Leading with strength requires that we not respond from a place of anxiety. This can be difficult, particularly under such pressure as these messages carry. Being non-anxious, or more accurately “less anxious” is a primary focus of Family Systems Theory.

Once we have the insight, we still need some technique. That is where Crucial Conversations from VitalSmarts becomes very useful. This resource gives us additional insights for how to remain in conversation with people when we find this difficult. The book then gives specific steps for what to do and why. It is filled with examples of practical application. The digital version also includes links to online resources including videos.

Knowing what to do, and being able to do it, are two entirely different things. Many clergy and other leaders experience peer learning groups and supervision wherein they practiced an Action/Reflection model of training and formation. After these periods of formal training, many leaders have little or no opportunity for ongoing support in their development. Working with a coach, mentor or peer group on these principles can help develop the insights and grace to remain connected while differentiated. Gather a group of peers, in person or online, and support one another in this shared journey toward maturity and wholeness. Working with a trained mentor, facilitator and coach can be a great enhancement to this experience. Contact me if you would like to explore some options and would like help forming a group.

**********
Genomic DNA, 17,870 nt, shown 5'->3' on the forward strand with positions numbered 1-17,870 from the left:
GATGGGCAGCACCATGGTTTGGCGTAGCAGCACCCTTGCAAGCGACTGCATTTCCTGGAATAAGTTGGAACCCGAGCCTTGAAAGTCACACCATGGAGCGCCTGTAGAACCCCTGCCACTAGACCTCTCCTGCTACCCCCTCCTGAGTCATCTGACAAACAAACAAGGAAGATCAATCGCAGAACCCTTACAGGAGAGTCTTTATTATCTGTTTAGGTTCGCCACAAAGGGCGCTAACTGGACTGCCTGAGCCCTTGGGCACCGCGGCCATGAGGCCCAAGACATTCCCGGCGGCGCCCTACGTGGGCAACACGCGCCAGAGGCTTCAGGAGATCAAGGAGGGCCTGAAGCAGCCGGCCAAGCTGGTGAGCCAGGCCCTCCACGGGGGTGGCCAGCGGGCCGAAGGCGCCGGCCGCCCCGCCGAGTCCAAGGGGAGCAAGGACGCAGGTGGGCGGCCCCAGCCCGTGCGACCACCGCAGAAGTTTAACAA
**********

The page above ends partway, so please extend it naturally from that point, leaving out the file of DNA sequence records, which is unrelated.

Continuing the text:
Update on my school plans

Many of you are aware that I have decided to go back to school, pursuing a doctoral degree at SMU beginning this year.
SMU and I have decided that I will NOT be pursuing a PhD in Theology any time soon. Instead, I am excited to report that I will begin the Doctor of Ministry (DMin) degree with classes in June, 2012. The DMin is a school program pursued part time, designed for people serving in full time ministry.
The DMin is designed to deepen and strengthen skills for ministry in the local congregation and beyond. It is a “practical” as opposed to a “theoretical” degree – i.e. the focus and goal is the increase of effectiveness in ministry – either strengthening existing ministries, exploring and beginning new ones, or some combination. It is rooted and grounded in the student’s lived ministry experience in a local context – for me it will be my lived ministry experience at Forest Grove and in the Lucas/Allen/Fairview area.
This decision now brings clarity to how I will be spending my time, which I anticipate may help Forest Grove move toward clarity on our shared discovery of God’s dream for us. May God continue to work in and through us, bringing us together toward maturity in Christ.
Thanks again for all your continued support.